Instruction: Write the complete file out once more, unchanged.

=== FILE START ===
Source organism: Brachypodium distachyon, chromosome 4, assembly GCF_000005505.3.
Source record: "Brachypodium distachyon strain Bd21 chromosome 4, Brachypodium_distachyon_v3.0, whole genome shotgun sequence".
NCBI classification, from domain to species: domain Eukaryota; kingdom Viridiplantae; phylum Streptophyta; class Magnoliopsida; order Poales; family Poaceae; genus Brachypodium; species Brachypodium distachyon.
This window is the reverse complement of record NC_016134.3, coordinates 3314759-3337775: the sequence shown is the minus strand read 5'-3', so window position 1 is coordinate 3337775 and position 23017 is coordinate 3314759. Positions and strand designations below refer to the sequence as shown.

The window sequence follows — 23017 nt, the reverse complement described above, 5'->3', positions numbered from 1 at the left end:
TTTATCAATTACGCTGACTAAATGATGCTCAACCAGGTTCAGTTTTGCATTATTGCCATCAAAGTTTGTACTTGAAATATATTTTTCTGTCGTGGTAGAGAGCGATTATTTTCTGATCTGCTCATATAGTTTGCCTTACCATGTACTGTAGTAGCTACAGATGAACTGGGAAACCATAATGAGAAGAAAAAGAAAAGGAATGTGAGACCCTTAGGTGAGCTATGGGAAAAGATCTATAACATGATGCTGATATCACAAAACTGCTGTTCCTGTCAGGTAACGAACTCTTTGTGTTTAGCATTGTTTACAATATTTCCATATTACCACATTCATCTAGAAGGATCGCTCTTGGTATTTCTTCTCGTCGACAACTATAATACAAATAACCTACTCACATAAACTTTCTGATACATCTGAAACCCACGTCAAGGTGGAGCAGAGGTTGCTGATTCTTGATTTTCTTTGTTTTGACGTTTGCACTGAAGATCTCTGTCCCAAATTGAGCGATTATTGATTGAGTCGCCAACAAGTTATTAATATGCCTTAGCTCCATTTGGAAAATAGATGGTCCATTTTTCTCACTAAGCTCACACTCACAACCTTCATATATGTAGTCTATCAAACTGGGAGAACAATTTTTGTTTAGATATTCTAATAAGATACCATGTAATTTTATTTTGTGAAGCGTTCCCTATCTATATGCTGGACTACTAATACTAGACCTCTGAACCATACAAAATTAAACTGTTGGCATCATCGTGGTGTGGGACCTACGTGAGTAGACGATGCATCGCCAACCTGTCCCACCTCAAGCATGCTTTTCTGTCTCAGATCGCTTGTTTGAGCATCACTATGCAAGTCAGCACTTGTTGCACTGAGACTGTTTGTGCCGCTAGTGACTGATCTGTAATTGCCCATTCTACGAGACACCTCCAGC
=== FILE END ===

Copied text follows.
Source organism: Brachypodium distachyon, chromosome 4, assembly GCF_000005505.3.
Source record: "Brachypodium distachyon strain Bd21 chromosome 4, Brachypodium_distachyon_v3.0, whole genome shotgun sequence".
NCBI classification, from domain to species: domain Eukaryota; kingdom Viridiplantae; phylum Streptophyta; class Magnoliopsida; order Poales; family Poaceae; genus Brachypodium; species Brachypodium distachyon.
This window is the reverse complement of record NC_016134.3, coordinates 3314759-3337775: the sequence shown is the minus strand read 5'-3', so window position 1 is coordinate 3337775 and position 23017 is coordinate 3314759. Positions and strand designations below refer to the sequence as shown.

The window sequence follows — 23017 nt, the reverse complement described above, 5'->3', positions numbered from 1 at the left end:
TTTATCAATTACGCTGACTAAATGATGCTCAACCAGGTTCAGTTTTGCATTATTGCCATCAAAGTTTGTACTTGAAATATATTTTTCTGTCGTGGTAGAGAGCGATTATTTTCTGATCTGCTCATATAGTTTGCCTTACCATGTACTGTAGTAGCTACAGATGAACTGGGAAACCATAATGAGAAGAAAAAGAAAAGGAATGTGAGACCCTTAGGTGAGCTATGGGAAAAGATCTATAACATGATGCTGATATCACAAAACTGCTGTTCCTGTCAGGTAACGAACTCTTTGTGTTTAGCATTGTTTACAATATTTCCATATTACCACATTCATCTAGAAGGATCGCTCTTGGTATTTCTTCTCGTCGACAACTATAATACAAATAACCTACTCACATAAACTTTCTGATACATCTGAAACCCACGTCAAGGTGGAGCAGAGGTTGCTGATTCTTGATTTTCTTTGTTTTGACGTTTGCACTGAAGATCTCTGTCCCAAATTGAGCGATTATTGATTGAGTCGCCAACAAGTTATTAATATGCCTTAGCTCCATTTGGAAAATAGATGGTCCATTTTTCTCACTAAGCTCACACTCACAACCTTCATATATGTAGTCTATCAAACTGGGAGAACAATTTTTGTTTAGATATTCTAATAAGATACCATGTAATTTTATTTTGTGAAGCGTTCCCTATCTATATGCTGGACTACTAATACTAGACCTCTGAACCATACAAAATTAAACTGTTGGCATCATCGTGGTGTGGGACCTACGTGAGTAGACGATGCATCGCCAACCTGTCCCACCTCAAGCATGCTTTTCTGTCTCAGATCGCTTGTTTGAGCATCACTATGCAAGTCAGCACTTGTTGCACTGAGACTGTTTGTGCCGCTAGTGACTGATCTGTAATTGCCCATTCTACGAGACACCTCCAGC